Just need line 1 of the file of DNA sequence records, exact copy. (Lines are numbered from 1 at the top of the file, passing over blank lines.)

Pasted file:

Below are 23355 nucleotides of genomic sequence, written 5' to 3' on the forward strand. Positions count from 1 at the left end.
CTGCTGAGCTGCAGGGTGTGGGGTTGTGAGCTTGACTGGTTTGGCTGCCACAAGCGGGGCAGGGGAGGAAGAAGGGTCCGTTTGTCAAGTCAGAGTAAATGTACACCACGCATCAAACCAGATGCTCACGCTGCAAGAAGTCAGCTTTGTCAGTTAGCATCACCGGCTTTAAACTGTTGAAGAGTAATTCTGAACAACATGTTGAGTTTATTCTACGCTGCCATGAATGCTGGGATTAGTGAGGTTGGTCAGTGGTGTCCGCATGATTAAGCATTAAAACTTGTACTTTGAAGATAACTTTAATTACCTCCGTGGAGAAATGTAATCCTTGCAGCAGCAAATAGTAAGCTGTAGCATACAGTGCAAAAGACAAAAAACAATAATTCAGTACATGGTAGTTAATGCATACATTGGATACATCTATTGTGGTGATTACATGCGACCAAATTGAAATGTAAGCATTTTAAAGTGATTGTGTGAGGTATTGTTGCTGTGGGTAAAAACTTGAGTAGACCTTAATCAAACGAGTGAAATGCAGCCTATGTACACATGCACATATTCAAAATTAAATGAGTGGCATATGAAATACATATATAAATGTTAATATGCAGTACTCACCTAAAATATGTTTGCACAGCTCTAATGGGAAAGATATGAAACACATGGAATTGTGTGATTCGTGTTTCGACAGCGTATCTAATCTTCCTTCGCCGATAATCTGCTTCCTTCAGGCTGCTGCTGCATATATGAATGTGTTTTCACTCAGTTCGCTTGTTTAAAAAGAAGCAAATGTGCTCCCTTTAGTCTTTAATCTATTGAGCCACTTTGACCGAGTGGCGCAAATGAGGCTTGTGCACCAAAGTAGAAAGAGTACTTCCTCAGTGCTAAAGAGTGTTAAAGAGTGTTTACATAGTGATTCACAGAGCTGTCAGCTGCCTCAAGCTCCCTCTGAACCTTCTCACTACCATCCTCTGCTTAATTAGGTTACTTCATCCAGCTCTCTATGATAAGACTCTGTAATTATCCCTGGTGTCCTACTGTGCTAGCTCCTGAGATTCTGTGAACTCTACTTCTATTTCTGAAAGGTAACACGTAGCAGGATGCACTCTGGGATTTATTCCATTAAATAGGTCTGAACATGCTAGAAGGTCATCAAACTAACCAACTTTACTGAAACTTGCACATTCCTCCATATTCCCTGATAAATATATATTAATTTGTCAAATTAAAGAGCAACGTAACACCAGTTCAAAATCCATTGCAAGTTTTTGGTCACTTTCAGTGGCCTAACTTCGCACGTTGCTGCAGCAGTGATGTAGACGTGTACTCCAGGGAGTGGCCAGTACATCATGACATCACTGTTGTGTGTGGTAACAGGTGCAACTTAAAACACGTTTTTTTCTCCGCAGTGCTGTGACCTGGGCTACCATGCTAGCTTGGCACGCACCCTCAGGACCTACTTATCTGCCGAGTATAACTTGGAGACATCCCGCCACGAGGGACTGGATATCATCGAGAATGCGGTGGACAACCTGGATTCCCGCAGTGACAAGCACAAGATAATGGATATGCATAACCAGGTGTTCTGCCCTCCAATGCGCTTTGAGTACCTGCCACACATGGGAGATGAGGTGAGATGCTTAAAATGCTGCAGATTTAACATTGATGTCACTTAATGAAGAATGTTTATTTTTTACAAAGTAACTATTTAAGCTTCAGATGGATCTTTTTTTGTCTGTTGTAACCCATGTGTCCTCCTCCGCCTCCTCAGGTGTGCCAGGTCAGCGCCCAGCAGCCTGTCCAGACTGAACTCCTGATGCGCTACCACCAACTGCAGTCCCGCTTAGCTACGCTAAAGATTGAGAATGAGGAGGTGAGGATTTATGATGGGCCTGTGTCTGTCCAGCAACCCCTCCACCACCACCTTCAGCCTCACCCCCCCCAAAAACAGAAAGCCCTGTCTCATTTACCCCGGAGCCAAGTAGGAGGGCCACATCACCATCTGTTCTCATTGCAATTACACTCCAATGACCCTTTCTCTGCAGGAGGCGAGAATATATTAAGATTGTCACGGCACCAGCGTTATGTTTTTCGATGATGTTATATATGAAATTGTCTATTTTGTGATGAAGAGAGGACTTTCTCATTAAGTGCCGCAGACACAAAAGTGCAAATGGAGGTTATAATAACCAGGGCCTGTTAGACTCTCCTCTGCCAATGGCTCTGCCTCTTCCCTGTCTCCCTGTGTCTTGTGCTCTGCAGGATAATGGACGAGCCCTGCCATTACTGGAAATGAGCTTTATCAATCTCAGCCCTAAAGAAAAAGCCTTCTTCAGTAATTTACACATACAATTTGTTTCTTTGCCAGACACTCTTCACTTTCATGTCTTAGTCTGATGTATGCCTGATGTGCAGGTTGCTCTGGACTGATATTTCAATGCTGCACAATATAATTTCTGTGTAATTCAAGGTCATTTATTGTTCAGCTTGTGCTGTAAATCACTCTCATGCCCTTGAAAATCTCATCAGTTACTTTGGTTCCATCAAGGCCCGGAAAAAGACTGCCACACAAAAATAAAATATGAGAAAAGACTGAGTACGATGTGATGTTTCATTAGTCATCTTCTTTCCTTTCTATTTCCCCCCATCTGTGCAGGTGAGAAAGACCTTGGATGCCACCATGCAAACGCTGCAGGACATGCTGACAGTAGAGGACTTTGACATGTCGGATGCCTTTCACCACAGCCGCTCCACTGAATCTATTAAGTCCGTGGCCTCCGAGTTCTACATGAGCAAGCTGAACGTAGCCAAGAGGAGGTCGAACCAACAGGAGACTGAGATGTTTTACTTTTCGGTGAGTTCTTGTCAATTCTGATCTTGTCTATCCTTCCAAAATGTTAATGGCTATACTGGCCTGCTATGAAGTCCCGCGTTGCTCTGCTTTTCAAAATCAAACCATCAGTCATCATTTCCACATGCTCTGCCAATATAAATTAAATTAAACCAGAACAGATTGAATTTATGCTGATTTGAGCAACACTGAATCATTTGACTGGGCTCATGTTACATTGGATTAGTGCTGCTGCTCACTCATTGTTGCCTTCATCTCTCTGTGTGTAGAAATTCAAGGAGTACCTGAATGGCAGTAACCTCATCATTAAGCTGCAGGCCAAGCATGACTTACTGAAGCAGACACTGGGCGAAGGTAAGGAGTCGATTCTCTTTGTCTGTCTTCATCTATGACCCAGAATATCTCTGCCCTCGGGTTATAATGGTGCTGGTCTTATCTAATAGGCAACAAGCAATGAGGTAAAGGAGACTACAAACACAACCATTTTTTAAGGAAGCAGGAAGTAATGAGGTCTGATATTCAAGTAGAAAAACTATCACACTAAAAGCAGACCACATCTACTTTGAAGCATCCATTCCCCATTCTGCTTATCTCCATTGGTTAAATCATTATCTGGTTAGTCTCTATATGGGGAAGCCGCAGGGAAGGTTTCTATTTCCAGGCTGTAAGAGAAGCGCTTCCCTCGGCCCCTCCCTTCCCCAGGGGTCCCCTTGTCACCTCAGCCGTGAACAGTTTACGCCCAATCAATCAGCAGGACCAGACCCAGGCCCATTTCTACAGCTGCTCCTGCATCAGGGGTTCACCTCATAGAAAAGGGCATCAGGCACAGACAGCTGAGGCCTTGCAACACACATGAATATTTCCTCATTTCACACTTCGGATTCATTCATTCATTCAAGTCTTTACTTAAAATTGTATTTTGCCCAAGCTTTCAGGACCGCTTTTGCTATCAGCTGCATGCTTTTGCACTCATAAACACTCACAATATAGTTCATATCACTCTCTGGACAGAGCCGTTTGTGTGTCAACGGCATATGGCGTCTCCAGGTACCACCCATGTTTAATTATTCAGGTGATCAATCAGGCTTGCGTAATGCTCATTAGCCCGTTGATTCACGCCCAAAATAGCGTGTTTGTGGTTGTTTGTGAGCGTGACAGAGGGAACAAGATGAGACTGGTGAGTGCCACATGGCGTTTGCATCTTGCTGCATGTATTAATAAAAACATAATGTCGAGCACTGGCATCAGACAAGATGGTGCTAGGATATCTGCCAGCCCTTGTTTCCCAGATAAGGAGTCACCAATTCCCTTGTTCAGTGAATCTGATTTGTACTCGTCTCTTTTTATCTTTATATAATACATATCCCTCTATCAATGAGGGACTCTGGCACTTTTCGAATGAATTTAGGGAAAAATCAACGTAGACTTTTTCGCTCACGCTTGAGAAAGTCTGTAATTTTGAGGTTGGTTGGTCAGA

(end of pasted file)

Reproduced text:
Below are 23355 nucleotides of genomic sequence, written 5' to 3' on the forward strand. Positions count from 1 at the left end.